Demand destruction to further depress coal prices in March
European coal prices will remain at around multi-year lows in March on concerns the deadly coronavirus will further erode global demand and amid still low gas prices and ample supply.
The API 2 front-month contract has dropped 4% since the end of January to USD 46.20/t – the lowest on a rolling basis since May 2016 – on Ice Futures.
The Cal 21 had fallen 5% to USD 56.75/t, only marginally higher than Wednesday’s contract low of USD 56.20/t.
“The fundamentals aren’t positive and could get weaker depending on coronavirus impact on demand,” said independent coal analyst Plamen Natzkoff, also pointing to the bearish influence of weak freight rates.
The Baltic Dry Index – which tracks global dry freight rates – was assessed last at 529 points, around 45% lower than at the start of the year, with already relatively weak global commodity demand and surplus tonnage exacerbated by the spread of the deadly coronavirus – known officially as Covid-19.
“I think coronavirus will be the main driver [of API 2 prices in March] simply because it is beginning to affect everything else,” said an analyst with a European coal trading firm.
“While weather will of course play a role, as the cases of the virus spread across Europe, we could see it start to affect demand as control measures are implemented,” he added.
Swedish forecaster SMHI said temperatures across western Europe would average slightly above normal for the time of year throughout March.
“Fundamentally, the picture hasn’t really changed since last month,” said a coal analyst with a UK-based consultancy, adding demand for coal in northwest Europe remained “muted”, as cheap gas was highly competitive compared with coal, for generation purposes.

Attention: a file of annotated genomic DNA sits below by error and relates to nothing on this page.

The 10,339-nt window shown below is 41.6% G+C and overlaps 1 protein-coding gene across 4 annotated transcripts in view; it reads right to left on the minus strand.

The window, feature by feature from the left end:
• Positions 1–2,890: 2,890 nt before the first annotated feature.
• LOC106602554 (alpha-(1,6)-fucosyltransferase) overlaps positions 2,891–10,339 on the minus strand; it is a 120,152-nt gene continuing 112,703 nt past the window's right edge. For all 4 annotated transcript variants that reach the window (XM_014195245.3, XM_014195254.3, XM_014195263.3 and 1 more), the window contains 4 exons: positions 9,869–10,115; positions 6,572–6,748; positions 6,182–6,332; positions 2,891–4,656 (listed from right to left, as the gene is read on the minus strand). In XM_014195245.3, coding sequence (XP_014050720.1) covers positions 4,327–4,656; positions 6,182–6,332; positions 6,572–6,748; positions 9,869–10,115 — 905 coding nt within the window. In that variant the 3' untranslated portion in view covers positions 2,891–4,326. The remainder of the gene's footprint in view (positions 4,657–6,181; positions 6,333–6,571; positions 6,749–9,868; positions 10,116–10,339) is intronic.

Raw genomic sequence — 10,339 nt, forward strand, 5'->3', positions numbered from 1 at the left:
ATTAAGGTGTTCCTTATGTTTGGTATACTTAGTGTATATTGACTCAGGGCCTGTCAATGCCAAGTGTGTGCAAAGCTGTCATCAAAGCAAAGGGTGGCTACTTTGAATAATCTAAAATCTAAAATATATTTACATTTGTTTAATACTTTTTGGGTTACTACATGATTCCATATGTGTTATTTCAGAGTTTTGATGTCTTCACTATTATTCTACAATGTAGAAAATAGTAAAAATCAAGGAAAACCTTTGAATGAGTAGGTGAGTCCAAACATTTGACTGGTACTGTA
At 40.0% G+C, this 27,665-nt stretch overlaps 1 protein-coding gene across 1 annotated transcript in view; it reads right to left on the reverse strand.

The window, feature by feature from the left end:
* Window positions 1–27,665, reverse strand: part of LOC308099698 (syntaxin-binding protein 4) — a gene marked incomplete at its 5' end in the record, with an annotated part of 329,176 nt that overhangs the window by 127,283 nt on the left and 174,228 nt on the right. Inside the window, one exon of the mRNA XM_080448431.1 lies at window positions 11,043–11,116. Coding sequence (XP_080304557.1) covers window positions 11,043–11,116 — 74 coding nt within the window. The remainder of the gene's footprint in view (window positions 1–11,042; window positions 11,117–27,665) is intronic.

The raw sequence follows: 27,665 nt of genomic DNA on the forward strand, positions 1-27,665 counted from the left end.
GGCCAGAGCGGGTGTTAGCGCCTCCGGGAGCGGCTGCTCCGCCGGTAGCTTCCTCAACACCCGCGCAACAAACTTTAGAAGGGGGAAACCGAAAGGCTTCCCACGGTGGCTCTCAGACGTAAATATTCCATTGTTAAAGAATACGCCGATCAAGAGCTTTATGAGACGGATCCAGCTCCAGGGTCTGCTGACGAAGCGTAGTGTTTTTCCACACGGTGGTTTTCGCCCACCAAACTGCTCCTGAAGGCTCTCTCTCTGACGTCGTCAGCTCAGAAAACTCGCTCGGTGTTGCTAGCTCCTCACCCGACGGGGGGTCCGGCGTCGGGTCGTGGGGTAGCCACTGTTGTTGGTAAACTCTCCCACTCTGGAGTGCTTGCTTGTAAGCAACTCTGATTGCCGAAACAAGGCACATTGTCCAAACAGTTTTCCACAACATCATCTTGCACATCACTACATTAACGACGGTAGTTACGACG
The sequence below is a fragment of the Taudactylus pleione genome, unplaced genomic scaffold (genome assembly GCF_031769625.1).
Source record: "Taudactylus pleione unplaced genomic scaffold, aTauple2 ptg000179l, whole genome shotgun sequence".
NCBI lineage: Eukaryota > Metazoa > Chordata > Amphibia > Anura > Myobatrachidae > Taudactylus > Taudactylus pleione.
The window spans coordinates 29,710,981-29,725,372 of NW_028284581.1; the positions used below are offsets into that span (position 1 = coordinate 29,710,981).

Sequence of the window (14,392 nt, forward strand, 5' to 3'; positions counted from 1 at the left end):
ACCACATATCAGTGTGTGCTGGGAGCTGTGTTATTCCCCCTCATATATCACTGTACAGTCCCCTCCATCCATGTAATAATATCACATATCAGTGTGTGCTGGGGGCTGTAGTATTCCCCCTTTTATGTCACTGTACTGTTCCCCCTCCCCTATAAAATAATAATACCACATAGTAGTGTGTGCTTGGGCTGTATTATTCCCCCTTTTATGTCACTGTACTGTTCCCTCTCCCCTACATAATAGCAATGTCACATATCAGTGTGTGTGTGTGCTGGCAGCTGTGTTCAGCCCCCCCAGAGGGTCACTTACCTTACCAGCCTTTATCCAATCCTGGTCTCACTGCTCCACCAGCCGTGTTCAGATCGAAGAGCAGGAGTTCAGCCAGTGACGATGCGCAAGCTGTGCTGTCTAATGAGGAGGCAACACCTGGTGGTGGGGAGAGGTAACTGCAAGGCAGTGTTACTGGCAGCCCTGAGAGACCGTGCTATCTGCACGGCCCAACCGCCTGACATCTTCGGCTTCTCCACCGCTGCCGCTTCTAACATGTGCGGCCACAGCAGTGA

The March clean dark spread – the profit margin for coal, including the cost of carbon – was last seen at around EUR -3.55/MWh for a German power plant of 38% efficiency, according to Montel data.
The equivalent gas profit margin – or the clean spark spread – was at EUR 6.30/MWh.
“Some demand from China is supporting the global [coal] benchmarks at the moment and that might be keeping a floor for API 2,” he said, adding the only potentially bullish drivers would be colder weather over the coming weeks or gas prices reaching a floor.
Meanwhile, the prospect of strike action by Colombian miners over the coming weeks – amid ongoing worker negotiations with key producer and exporter, Cerrejon – might offer some support to prices, said market participants.
But even in the case of industrial action being announced, the impact on European prices could be negligible, they added.
“Colombia strikes are a real threat but in absence of demand, I don’t think we will have a significant impact,” said an analyst with a coal supplier, adding the coronavirus was “definitely top of the headlines”, with traders eyeing the potential impact on demand outside China.
“On the possibility of a strike, all I can say is there is always a chance of a strike in these situations but we are all aware of the threat,” said the analyst with a European coal trading firm.
“Overall, I think the drivers are largely flat with no clear direction currently emerging.”